The problem wasn't that I didn't have his parents' names (they were given on his death record), but that I couldn't find any record whatsoever on them.
This turned out to be because George's mother's maiden surname, as listed on the death record, was wrong.
On said record, his parents' names were listed as John Baker and Mehitable Lewis, but each time I looked for them, all I could find was a John BAKER (1792-1861) married to a Mehitable HILTON (1796-1865), both of Yarmouth, Nova Scotia.
I began to wonder if these were his parents, if maybe Mehitable's maiden name was not actually Lewis. After all, how many John Bakers in Yarmouth would have wives named Mehitable-- a name that had been popular about one hundred years earlier, but had, by the end of the 18th century, fallen out of use?
The only evidence that made me think that George was not their son was Mehitable's age: she was born in 1796, and would have therefore been 46 years old when she had him... not impossible, certainly, but unlikely.
While no records can be found for George's birth (or for the births of Canadians in the early to mid 19th century in general), there is a work entitled Yarmouth, Nova Scotia Genealogies, a compilation of genealogical information obtained from George S. Brown's Yarmouth Herald articles between 1896-1910. Unfortunately, this work is out of print, and the only copies available to buy online are almost $200. It is thankfully available to those with a World Deluxe subscription to ancestry.com, however.
John BAKER and Mehitable HILTON are listed in this genealogy, and one of their children is a George. No birthdate for George is given, but it is given that he married an Annie SPECHT in 1862.
George Albert BAKER's wife was Hannah Melissa SPECHT, they married on 24 December 1862-- and "Annie" is a very likely nickname for Hannah.
Provided this genealogy is correct, then Captain John BAKER and Mehitable HILTON were indeed my 4th greats. Perhaps George was, like me, a late "surprise" for his parents.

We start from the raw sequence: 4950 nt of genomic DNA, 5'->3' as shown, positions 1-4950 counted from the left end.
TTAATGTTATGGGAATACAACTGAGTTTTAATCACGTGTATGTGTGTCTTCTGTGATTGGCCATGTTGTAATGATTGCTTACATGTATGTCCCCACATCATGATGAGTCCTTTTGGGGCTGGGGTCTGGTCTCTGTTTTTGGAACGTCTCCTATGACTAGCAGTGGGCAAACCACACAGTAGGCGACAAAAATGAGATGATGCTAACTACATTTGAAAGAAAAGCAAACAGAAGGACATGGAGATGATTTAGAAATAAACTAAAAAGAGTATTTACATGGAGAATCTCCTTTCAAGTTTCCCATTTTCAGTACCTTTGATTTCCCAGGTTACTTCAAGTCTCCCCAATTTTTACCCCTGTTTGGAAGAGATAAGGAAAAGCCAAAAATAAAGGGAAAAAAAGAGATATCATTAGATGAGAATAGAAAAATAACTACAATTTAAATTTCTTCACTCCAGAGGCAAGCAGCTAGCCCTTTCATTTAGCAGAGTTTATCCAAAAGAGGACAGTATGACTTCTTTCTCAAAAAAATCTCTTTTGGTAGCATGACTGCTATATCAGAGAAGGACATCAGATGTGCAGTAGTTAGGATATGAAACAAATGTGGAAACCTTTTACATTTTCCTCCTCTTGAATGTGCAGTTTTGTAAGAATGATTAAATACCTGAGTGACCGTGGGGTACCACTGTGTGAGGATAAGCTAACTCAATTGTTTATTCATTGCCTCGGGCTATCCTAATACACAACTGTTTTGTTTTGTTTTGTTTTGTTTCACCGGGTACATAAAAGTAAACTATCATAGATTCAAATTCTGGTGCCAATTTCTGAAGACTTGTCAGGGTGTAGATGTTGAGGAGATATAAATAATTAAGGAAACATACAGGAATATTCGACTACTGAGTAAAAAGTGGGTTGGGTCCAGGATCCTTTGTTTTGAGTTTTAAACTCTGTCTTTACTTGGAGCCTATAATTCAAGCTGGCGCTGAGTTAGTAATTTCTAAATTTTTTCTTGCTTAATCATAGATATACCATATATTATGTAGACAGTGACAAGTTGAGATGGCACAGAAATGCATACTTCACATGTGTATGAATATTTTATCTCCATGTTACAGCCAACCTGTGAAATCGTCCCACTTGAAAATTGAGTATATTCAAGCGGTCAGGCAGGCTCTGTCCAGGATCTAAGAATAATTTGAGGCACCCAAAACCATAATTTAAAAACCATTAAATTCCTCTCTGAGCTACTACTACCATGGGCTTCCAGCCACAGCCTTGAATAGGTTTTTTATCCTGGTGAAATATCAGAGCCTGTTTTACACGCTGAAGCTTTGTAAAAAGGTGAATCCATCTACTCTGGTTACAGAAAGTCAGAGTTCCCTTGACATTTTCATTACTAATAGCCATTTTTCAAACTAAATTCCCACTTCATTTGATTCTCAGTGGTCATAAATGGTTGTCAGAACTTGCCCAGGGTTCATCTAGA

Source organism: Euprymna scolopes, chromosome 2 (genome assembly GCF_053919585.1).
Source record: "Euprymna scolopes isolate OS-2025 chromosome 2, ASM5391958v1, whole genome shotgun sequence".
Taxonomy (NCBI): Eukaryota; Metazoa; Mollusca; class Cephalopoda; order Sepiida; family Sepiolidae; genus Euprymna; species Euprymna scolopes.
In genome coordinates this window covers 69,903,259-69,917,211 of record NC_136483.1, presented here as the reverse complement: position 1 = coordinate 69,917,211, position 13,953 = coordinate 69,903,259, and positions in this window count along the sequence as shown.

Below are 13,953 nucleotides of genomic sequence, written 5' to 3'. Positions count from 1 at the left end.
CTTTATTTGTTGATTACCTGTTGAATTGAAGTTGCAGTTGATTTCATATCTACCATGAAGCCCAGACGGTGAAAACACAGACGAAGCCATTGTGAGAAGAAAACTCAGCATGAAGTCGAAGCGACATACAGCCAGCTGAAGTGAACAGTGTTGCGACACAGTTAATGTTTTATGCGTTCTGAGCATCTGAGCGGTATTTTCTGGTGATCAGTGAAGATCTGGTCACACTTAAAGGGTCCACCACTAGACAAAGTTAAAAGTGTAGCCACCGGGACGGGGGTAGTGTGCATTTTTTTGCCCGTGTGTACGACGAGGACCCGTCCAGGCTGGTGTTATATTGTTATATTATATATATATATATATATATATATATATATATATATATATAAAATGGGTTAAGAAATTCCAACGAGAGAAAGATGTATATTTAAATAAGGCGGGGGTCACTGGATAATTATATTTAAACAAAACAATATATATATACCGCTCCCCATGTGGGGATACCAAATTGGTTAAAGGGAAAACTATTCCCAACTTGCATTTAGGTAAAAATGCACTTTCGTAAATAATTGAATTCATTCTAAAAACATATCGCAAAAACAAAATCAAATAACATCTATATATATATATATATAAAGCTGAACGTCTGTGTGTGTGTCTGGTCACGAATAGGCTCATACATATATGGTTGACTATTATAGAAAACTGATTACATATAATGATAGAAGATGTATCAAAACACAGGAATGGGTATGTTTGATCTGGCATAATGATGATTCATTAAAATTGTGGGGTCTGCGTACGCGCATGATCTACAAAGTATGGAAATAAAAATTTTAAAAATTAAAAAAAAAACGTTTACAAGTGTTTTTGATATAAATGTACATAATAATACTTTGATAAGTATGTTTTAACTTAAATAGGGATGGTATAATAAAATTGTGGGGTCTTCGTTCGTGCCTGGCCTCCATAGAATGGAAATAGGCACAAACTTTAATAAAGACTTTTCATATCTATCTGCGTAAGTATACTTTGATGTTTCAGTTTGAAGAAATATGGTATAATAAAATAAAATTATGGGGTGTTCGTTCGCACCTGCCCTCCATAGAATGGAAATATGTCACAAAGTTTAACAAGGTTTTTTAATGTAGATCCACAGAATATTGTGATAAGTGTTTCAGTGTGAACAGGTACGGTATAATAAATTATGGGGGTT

The question remains as to why George's death record lists his mother's maiden name as Lewis. Well, with death records, it must be remembered that the deceased him/herself is not giving the information. So it's important to consider who is listed on the record as the "informant"-- this is the person furnishing the information on the record to the authorities. In this case, the informant was George's son William, and it's not unlikely that he could have gotten his grandmother's name wrong. Lewis was the maiden name of his great-grandmother on his mother's side, so that may be where he got it from: "Um, I think her maiden name was Lewis..." (clerk jots that down without bothering to ask, "Are you sure that's her maiden name? What if it's not, and 100 years from now your 3rd great-niece has a problem researching your family history because of this?").
I'm very glad to have gotten past this brick wall, because it turns out that there are some seriously cool Mayflower connections on this line...
John BAKER (1792-1861) m. Mehitable HILTON (1796-1861)
George Albert BAKER (1842-1914) m. Hannah Melissa SPECHT (1843-1924)
Jessie May BAKER (1873-1927) m. Thomas Parker SIMMONDS (1871-1953)
Estelle May SIMMONDS (1893-1930) m. Horace William HOWES (1882-1976)
Henry Richard HOWES (1913-1987) m. Dorothy Elizabeth PALMER (1918-1984)
S. HOWES (1937-1999) m. my father (b. 1933)
Me (b. 1974)